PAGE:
Because of the potential to spur redevelopment in existing areas and create new areas where development could happen, the idea of replacing the bridge deserves careful study, many in the local commercial real estate industry say.

“I’ve always thought that there is a lot of potential in that area,” said James Barry III, president and chief executive officer of Milwaukee-based real estate brokerage Colliers Barry. “I think that the fact that it’s driven over is a detriment to it. The only way to get there is through circuitous routes.”

Elevated roadways such as the Hoan Bridge typically undervalue the land that is beneath them and prevent significant development, said Blair Williams, a partner with Milwaukee-based WiRED Ventures.

“I think that the Hoan happens to be a bridge over inherently developable land,” he said. “With appropriate planning and plans, it’s not unreasonable to think that you could take it down and arrive at a solution that doesn’t diminish the value from north to south. You could integrate it into the fabric better so you could develop the land.”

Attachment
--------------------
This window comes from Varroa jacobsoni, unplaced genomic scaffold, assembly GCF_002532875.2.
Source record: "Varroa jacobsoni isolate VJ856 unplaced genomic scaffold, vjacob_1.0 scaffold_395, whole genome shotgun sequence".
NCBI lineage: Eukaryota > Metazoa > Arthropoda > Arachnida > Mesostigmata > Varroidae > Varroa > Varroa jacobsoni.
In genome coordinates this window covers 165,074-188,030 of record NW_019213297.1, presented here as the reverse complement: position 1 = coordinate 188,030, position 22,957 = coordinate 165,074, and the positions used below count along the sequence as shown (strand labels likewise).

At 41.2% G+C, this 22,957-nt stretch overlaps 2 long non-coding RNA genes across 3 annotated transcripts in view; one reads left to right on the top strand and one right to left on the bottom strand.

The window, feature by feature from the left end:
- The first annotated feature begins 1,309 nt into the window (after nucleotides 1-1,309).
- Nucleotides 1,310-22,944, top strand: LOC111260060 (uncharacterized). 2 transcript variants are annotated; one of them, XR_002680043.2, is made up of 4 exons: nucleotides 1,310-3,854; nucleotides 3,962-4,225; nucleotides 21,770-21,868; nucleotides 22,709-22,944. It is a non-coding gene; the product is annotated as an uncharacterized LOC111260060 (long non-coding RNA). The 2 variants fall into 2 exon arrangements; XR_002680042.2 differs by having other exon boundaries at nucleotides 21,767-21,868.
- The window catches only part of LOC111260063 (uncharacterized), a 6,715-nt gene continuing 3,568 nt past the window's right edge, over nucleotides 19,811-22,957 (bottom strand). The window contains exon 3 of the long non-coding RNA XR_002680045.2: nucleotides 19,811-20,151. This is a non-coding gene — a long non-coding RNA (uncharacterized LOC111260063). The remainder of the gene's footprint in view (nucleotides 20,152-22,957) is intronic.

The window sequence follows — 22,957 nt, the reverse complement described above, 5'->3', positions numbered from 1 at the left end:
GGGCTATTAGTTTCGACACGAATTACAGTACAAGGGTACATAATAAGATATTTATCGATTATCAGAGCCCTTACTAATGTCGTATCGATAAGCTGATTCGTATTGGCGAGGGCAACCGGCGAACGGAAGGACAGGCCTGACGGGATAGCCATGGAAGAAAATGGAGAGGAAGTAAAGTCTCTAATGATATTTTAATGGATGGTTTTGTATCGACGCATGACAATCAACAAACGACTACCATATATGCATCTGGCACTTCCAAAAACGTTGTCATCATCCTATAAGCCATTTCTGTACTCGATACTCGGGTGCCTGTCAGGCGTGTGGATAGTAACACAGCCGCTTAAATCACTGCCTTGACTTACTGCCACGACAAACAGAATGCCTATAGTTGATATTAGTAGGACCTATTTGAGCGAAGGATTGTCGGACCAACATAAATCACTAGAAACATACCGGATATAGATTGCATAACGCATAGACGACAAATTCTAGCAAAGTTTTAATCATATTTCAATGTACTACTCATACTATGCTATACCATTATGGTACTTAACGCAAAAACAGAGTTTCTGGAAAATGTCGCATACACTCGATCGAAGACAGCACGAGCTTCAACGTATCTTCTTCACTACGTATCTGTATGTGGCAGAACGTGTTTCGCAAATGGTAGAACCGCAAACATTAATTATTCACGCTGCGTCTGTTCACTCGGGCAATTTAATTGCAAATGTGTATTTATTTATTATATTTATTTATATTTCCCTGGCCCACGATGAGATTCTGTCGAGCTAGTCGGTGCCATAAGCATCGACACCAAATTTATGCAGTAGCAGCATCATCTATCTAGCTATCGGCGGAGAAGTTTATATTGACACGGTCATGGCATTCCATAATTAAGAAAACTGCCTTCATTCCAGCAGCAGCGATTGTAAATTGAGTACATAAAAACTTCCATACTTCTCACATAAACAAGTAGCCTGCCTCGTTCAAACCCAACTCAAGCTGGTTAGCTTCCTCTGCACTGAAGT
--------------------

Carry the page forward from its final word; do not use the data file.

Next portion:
While it is difficult for some to imagine high-rise condominiums and other development near Jones Island, Williams pointed out that other areas of Milwaukee have overcome significant image problems in the past.

“The Third Ward used to be a manufacturing area, and it was able to overcome that to create a destination area,” he said. “And the old tanneries and Milwaukee River had some of the worst smells ever – it was a cesspool. If 15 years ago someone had said that Commerce Street will be the first harbinger of modernism in Milwaukee, you would have said they were crazy.”